WASHINGTON - President Bush's efforts to paint Democrats as hypocrites for criticizing the Iraq war after they once warned that Saddam Hussein was a grave threat could backfire on Republicans.
Polls show marked declines in support for the war, notably among moderate Republicans, especially Republican women, and independents - voting blocs that the GOP needs to woo or keep in their camp.
If Bush castigates Democrats for changing their minds on the war, he might wind up alienating Republicans who have done so, too.
The administration has been engaging in a rhetorical high-wire act in its efforts to defend its use of prewar intelligence - so much that some analysts have likened it to President Clinton's remark in his deposition on the Monica Lewinsky case: "That depends on what the definition of 'is' is."
Bush and his advisers have conceded that the administration was wrong in its assessment of Saddam's weapons of mass destruction before the U.S. invasion. So the debate centers on whether they misled members of Congress and the American people.
"The fact is this was a truly major failure in intelligence and analysis," said Anthony Cordesman, an Iraq expert and former Pentagon intelligence official. "But that does not mean that information was not manipulated or used to create a case for war that was much stronger than the assessments made before the conflict."
Well, maybe it depends on what the definition of "manipulated" is.
"In reality in this city, on a bipartisan basis, everybody always spins the facts to support the policy they advocate. There are no innocents," said Cordesman, now an analyst with the Center for Strategic and International Studies. He suggested those in the intelligence community didn't have to be told that, if they wanted to exert influence and have their advice taken seriously, "you better tell policy makers there was a really good case for war."
Anxiety over Iraq among both Republicans and Democrats seemed apparent as the Senate voted 79-19 on Tuesday to demand regular updates from the White House on progress in Iraq until all U.S. troops are withdrawn.
The vote on a defense policy bill came after the GOP-led chamber rejected a far more restrictive Democratic amendment demanding that Bush set a timetable for withdrawing from Iraq.
Bush and senior members of his administration have stepped up their attack on Democrats, singling out those criticizing the war now who supported the October 2002 war resolution like Sen. John Kerry, D-Mass., and former Sen. John Edwards, D-N.C.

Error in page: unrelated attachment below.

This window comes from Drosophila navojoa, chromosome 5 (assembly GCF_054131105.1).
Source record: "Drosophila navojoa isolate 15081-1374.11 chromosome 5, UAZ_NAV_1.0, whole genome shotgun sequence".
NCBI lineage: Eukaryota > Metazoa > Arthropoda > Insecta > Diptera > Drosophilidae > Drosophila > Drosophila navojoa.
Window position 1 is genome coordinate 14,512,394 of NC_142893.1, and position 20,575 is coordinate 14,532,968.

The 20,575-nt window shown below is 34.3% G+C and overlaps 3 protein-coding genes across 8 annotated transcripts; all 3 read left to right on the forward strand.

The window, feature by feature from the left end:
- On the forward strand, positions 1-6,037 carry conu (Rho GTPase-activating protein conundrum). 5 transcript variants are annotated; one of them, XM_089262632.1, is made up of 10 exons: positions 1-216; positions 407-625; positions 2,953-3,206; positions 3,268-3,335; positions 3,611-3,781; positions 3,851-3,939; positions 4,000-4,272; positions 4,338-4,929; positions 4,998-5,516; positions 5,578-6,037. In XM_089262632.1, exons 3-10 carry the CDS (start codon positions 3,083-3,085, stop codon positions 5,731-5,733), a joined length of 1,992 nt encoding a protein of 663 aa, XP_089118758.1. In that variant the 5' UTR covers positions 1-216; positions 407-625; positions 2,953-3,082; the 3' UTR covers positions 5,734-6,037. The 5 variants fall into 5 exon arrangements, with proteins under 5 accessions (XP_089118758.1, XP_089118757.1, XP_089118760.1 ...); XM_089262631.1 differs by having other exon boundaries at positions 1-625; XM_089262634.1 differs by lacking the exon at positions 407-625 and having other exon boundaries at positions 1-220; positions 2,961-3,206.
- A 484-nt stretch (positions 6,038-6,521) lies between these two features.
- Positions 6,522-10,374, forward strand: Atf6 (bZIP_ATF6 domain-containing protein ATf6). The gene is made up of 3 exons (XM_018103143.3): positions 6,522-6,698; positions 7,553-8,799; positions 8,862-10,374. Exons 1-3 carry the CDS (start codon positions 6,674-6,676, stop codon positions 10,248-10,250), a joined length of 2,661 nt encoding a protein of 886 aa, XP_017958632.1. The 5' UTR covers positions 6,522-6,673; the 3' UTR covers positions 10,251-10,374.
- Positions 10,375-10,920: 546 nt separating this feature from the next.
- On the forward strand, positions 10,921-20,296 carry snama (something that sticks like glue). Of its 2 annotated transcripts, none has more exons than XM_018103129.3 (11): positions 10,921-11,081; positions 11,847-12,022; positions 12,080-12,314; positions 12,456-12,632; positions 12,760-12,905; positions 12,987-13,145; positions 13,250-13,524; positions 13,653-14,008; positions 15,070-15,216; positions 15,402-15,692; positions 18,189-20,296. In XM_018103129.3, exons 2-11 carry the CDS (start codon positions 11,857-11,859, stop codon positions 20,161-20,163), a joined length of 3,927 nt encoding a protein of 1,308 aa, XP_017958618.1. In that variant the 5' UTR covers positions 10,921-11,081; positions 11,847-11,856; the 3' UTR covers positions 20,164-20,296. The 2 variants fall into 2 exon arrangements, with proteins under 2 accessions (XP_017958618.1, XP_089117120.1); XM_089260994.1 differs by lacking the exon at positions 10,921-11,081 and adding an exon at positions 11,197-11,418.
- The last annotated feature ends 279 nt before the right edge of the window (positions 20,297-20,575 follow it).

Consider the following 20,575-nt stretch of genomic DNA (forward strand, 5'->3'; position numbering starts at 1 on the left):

In a speech to U.S. troops in Alaska on his way to a trip to Asia, Bush said Monday it was "irresponsible for Democrats to now claim that we misled them and the American people," suggesting lawmakers had access to the same intelligence - faulty as it turns out - as did the administration and foreign allies.
Defense Secretary Donald H. Rumsfeld and the Republican National Committee joined the fray on Tuesday.
Rumsfeld quoted Clinton administration officials who contended in the late 1990s that Saddam was a security threat to the U.S. and its allies, including Clinton, Vice President Al Gore, former Secretary of State Madeleine Albright and Sandy Berger, Clinton's national security adviser.
The RNC, meanwhile, put on its Web site (http://www.gop.com ) a video compilation of such statements, including more recent ones by current Democratic leaders and potential 2008 presidential contenders, including Sens. Hillary Clinton of New York, Joe Biden of Delaware and Edwards.
The video implies that such Democrats had later turned against the war, even though Mrs. Clinton has been consistent in supporting Bush's efforts.
Stephen Cimbala, a Pennsylvania State University political scientist who studies war and politics, said the administration's case that it didn't manipulate Iraq information was undermined by the CIA-leak case. Lewis "Scooter" Libby, Vice President Dick Cheney's top aide, was indicted on five counts for obstructing an investigation into the leaking of the identity of an intelligence officer married to an outspoken war critic.
Top Bush strategist Karl Rove remains under investigation.
"The critics of Bush's Iraq policy have more ammunition now," said Cimbala. "And Republicans in Congress are very nervous because they know that, if Bush's numbers don't come up, they could be in big trouble next year in the midterm elections."
Bush's approval is at the low point of his presidency, 37 percent in a recent AP-Ipsos poll.
His Republican base still supports him on Iraq, but that support has been eroding.
His approval on handling Iraq fell from 87 percent among all Republicans in November 2004 to 78 percent this month. Among Republican women, from 88 percent a year ago to 73 percent now. Among independents, approval on Iraq fell from 49 percent in November 2004 to 33 percent now.
Among Democrats, where he has enjoyed little support for his war policies all along, it fell from just 15 percent a year ago to 12 percent now.
© 2005 The Associated Press